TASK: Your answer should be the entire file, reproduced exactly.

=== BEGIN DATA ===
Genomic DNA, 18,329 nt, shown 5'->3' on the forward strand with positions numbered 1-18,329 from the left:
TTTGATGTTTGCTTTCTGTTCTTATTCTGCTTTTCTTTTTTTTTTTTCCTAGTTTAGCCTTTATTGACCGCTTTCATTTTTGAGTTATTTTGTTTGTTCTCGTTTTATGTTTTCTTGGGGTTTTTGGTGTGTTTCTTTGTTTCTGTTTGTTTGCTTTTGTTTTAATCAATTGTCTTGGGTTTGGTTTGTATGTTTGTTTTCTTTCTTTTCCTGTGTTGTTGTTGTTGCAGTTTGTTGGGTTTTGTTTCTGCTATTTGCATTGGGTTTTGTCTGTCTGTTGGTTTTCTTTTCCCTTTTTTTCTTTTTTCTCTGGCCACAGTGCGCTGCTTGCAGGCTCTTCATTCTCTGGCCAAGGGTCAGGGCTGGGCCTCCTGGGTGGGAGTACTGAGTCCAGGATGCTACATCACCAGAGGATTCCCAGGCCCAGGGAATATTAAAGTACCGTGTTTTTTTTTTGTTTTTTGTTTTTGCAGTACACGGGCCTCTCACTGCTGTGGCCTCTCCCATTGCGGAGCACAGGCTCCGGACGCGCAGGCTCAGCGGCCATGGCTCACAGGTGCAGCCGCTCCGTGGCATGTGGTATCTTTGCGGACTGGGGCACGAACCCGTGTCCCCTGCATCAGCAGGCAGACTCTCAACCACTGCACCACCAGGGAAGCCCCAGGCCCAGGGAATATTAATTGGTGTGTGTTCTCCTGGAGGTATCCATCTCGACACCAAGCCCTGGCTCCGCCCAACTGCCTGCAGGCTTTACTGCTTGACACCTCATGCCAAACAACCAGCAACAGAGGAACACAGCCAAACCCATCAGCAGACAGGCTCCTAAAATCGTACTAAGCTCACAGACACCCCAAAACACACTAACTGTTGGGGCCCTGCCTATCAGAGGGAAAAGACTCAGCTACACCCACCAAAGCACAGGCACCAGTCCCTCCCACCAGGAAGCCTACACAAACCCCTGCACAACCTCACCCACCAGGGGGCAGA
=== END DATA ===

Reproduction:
Genomic DNA, 18,329 nt, shown 5'->3' on the forward strand with positions numbered 1-18,329 from the left:
TTTGATGTTTGCTTTCTGTTCTTATTCTGCTTTTCTTTTTTTTTTTTCCTAGTTTAGCCTTTATTGACCGCTTTCATTTTTGAGTTATTTTGTTTGTTCTCGTTTTATGTTTTCTTGGGGTTTTTGGTGTGTTTCTTTGTTTCTGTTTGTTTGCTTTTGTTTTAATCAATTGTCTTGGGTTTGGTTTGTATGTTTGTTTTCTTTCTTTTCCTGTGTTGTTGTTGTTGCAGTTTGTTGGGTTTTGTTTCTGCTATTTGCATTGGGTTTTGTCTGTCTGTTGGTTTTCTTTTCCCTTTTTTTCTTTTTTCTCTGGCCACAGTGCGCTGCTTGCAGGCTCTTCATTCTCTGGCCAAGGGTCAGGGCTGGGCCTCCTGGGTGGGAGTACTGAGTCCAGGATGCTACATCACCAGAGGATTCCCAGGCCCAGGGAATATTAAAGTACCGTGTTTTTTTTTTGTTTTTTGTTTTTGCAGTACACGGGCCTCTCACTGCTGTGGCCTCTCCCATTGCGGAGCACAGGCTCCGGACGCGCAGGCTCAGCGGCCATGGCTCACAGGTGCAGCCGCTCCGTGGCATGTGGTATCTTTGCGGACTGGGGCACGAACCCGTGTCCCCTGCATCAGCAGGCAGACTCTCAACCACTGCACCACCAGGGAAGCCCCAGGCCCAGGGAATATTAATTGGTGTGTGTTCTCCTGGAGGTATCCATCTCGACACCAAGCCCTGGCTCCGCCCAACTGCCTGCAGGCTTTACTGCTTGACACCTCATGCCAAACAACCAGCAACAGAGGAACACAGCCAAACCCATCAGCAGACAGGCTCCTAAAATCGTACTAAGCTCACAGACACCCCAAAACACACTAACTGTTGGGGCCCTGCCTATCAGAGGGAAAAGACTCAGCTACACCCACCAAAGCACAGGCACCAGTCCCTCCCACCAGGAAGCCTACACAAACCCCTGCACAACCTCACCCACCAGGGGGCAGA